I don’t know what it’s like for kids these days. In fact, it’s probably been ruined by the Internet like everything else (I know hating the internet is an odd standpoint for a website!) but back in the 1980s, if you told your Nan you liked music you got a compilation tape in your Christmas Stocking.

I’d have been 13 years old in 1988 when mine bought me “The Chart Show – Rock The Nation” (I Googled when this was released, oh the irony). It was ace, and I wore it out over the next year or two. But three songs stood out to me. Indeed, three songs – not hyperbole – changed my tastes.

Marillion’s “Incommunicado” (it began a lifelong love of the band) was one, and two that are pertinent to this:  Status Quo’s “In The Army Now” and The Georgia Satellites “Battleship Chains”.

TGA (and anything their leader, Dan Baird, did) always had a mark of genius and the fact that Ginger And The Sinners cover “Six Years Gone” gladdened my heart. Only because that lo-slung lead, so perfected by Rick Richards has always been there in Ginger’s playing too, and you knew they’d nail it.  Likewise, the Quo cover. “Dirty Water”. I’ve seen them do it on the “Frantic Four” tour and it’s country fried, barbecue flavoured Credence Clearwater-isms are perfect here.

In many ways, those two sum up The Sinners. Not least because Neil Ivison sings the latter and is the de facto co-leader of the group – certainly it felt like that when I saw them live a few months ago.

It’s at this point that I am contractually bound to explain that Ginger was the singer in my favourite band. And they had a b-side back in the last millennium where he basically listed all his favourite bands. One of these was Jason And The Scorchers (I know because we religiously checked them all out) and that almost seems to be the thread through this.

“Wasted Times” kicks things off, and it’s a perfect summation of what the band does – and it very much feels like a band, perhaps even more so than any other outfit Ginger has fronted – warm, welcoming, expertly done and catchy as the flu. Indeed, although it sounds like nothing he’s done previously, it does sound like a Ginger record in as much as there’s the innate way of writing that means the eight original tunes here have a golden thread.

This is meant as a massive compliment: The record is such an easy listen. “That Smile” has a chorus that you can’t resist, then you delve deeper (and I’ve lived with these songs for a few weeks now) and it deals with some real darkness.

When they stuck out “Footprints In The Sand” as a video the other week Ivison spoke of it being the first thing they’d written. By all accounts they met in the studio and there was some spark. A night in the pub followed and the music started flowing as the drinks stopped. Ivison and Nick Lyndon are in Stone Mountain Sinners together, but that can’t account, surely for the way this sounds so organic.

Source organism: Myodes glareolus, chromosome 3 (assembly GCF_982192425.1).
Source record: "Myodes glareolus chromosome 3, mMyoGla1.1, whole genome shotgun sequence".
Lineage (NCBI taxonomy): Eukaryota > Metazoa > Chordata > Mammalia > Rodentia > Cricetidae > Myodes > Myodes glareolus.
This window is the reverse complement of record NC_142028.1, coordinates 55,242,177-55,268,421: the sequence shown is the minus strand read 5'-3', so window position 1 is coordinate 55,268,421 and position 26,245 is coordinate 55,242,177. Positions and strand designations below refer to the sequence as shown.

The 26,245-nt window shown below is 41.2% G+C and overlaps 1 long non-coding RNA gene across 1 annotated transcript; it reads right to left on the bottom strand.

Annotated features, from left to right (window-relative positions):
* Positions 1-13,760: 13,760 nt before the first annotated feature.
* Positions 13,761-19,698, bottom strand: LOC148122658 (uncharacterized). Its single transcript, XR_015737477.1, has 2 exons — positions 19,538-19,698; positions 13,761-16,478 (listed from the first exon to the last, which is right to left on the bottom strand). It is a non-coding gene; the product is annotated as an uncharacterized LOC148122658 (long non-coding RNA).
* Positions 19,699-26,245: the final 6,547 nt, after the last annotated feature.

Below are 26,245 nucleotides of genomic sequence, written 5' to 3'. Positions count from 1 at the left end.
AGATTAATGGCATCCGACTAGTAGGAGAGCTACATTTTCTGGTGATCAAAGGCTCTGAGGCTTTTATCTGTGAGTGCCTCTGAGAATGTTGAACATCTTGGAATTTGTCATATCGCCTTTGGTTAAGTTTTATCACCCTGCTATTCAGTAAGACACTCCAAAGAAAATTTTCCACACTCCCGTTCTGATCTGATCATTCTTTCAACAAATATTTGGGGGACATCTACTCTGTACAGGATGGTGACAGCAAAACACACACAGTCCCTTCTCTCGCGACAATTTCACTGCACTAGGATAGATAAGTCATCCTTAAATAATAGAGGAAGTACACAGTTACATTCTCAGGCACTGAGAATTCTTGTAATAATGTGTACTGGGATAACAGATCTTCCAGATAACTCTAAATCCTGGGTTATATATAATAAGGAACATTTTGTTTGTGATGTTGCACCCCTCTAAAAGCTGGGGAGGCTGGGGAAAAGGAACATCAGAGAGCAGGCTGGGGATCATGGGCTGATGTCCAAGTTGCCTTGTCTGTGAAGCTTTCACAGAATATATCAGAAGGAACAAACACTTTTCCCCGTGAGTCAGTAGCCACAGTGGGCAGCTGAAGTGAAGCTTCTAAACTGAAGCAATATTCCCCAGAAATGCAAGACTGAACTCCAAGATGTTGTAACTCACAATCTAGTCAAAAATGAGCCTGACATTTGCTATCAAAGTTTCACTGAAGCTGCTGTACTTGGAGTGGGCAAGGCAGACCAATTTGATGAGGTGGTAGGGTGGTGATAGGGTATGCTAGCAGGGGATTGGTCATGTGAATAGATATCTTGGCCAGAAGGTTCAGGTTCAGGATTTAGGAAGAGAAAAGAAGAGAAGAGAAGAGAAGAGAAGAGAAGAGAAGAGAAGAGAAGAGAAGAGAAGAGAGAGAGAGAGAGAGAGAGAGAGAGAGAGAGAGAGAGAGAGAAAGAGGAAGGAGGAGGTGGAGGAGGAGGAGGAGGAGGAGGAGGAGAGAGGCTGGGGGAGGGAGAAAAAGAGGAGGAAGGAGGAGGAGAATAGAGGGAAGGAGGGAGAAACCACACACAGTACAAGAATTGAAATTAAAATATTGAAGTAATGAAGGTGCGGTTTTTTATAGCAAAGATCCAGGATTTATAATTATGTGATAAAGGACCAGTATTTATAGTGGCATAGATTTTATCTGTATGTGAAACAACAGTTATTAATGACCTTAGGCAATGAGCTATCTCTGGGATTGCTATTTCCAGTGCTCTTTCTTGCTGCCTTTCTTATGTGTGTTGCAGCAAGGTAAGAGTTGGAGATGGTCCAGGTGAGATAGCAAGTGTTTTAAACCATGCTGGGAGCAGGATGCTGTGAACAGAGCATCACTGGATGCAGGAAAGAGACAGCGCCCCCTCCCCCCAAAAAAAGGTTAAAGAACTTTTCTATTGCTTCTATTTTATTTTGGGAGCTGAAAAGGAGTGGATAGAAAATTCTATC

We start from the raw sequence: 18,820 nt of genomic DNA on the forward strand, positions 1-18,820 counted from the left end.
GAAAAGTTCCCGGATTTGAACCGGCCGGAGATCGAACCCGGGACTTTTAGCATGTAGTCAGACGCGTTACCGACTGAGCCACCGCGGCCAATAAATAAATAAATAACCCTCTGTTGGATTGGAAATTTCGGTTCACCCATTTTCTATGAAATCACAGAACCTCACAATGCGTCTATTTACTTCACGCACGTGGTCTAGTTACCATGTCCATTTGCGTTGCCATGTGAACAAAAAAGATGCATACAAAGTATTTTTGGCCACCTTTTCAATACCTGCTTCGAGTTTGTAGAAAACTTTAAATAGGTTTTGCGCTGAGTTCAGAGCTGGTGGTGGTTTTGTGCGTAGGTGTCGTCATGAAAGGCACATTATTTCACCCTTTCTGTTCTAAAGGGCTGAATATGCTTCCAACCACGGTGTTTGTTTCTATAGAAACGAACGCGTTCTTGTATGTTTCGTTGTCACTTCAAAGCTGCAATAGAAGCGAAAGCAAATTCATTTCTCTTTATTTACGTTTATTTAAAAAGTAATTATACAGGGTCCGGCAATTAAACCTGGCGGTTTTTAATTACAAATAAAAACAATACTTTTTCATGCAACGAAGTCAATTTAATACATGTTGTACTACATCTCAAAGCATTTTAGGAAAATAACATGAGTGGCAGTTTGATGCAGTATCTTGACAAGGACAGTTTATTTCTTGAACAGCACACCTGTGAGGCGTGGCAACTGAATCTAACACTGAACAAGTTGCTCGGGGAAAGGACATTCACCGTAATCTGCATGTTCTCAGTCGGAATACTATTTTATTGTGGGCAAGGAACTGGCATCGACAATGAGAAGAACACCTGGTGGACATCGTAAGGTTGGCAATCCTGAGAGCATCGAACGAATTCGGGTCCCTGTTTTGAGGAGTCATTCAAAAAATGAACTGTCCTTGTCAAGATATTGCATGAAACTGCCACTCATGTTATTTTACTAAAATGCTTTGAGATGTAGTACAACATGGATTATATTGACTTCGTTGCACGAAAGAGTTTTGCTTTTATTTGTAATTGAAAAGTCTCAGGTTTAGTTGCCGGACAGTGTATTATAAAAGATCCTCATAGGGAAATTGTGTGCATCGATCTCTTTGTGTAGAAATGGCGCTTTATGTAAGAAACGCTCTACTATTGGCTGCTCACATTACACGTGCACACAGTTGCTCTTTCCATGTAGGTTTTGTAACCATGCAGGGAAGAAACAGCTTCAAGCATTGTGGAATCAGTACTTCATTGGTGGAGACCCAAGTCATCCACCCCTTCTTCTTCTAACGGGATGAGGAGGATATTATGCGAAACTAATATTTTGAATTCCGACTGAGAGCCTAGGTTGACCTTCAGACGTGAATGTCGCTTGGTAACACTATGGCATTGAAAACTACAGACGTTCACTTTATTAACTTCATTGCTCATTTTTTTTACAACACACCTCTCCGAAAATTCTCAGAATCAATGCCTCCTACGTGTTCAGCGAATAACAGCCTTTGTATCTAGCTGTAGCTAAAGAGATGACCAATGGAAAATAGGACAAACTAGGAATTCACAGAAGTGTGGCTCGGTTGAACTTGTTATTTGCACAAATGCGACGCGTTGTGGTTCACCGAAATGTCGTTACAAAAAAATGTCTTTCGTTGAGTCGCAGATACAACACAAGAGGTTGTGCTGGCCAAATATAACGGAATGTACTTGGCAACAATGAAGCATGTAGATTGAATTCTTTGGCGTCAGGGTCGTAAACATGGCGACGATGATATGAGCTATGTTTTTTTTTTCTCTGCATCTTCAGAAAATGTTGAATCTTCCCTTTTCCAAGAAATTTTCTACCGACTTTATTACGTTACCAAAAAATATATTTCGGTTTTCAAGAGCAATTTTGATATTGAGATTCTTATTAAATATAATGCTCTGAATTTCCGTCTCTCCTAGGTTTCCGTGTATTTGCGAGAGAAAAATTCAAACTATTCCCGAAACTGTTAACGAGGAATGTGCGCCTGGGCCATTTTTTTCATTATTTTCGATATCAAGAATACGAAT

No, where some albums sound cold, clinical, like a lab experiment almost, this is the antithesis. This sounds like a group of mates busking for fun. “Lately, Always” is a Ginger lead vocal, finding hope in the forbidden, but done so gently, like The Stones, circa Exile On Main Street.

It’s the sheer joy of rock n roll that you can’t miss. “Work In Progress” is an absolute beauty. A copper-bottomed classic in waiting. The duet with the female lead is genuinely stunning. She absolutely owns this. I don’t even drink but I’d put “whiskey in my Ovaltine” if she told me to.

“Breakout” is a more folk thing. A change of tempo. But proof that there’s so much to come from this band (when I saw them live in the summer it was said there’s another album ready after this one too) and drummer Shane Dixon shines on this track too. “Not The Staying Kind” isn’t a country song at all, but it is the country theme of “you’re halfway dead, while she’s already dating other men” – and we all get it. This is the work of a band that has mastered what it wants to do. The lead guitar on this is totally unlike anything you’ve heard from them elsewhere too.

A record that is this much fun, needed a fun ending, though and it gets one. “Code Of The Road” is genuinely funny (and you can’t say that about many songs). I found myself marching round my proper job singing “no solid in the toilet” at one point recently. So, thanks. Also – chaps, the second verse: I didn’t pay for my ticket to the gig in Wolves, but I didn’t drink your beer, so we’re good, yeah….? (the rest of you that will make sense when you hear it…..)

But whatever you do, you must hear it. This is a record, I suspect that Ginger Wildheart (surname omission deliberate until now so as not to make it about that band) has wanted to make for years, and I’d also wager that when it left their heads and went onto tape, Ginger Wildheart And The Sinners couldn’t have imagined it sounding any better than this.

Rating 9/10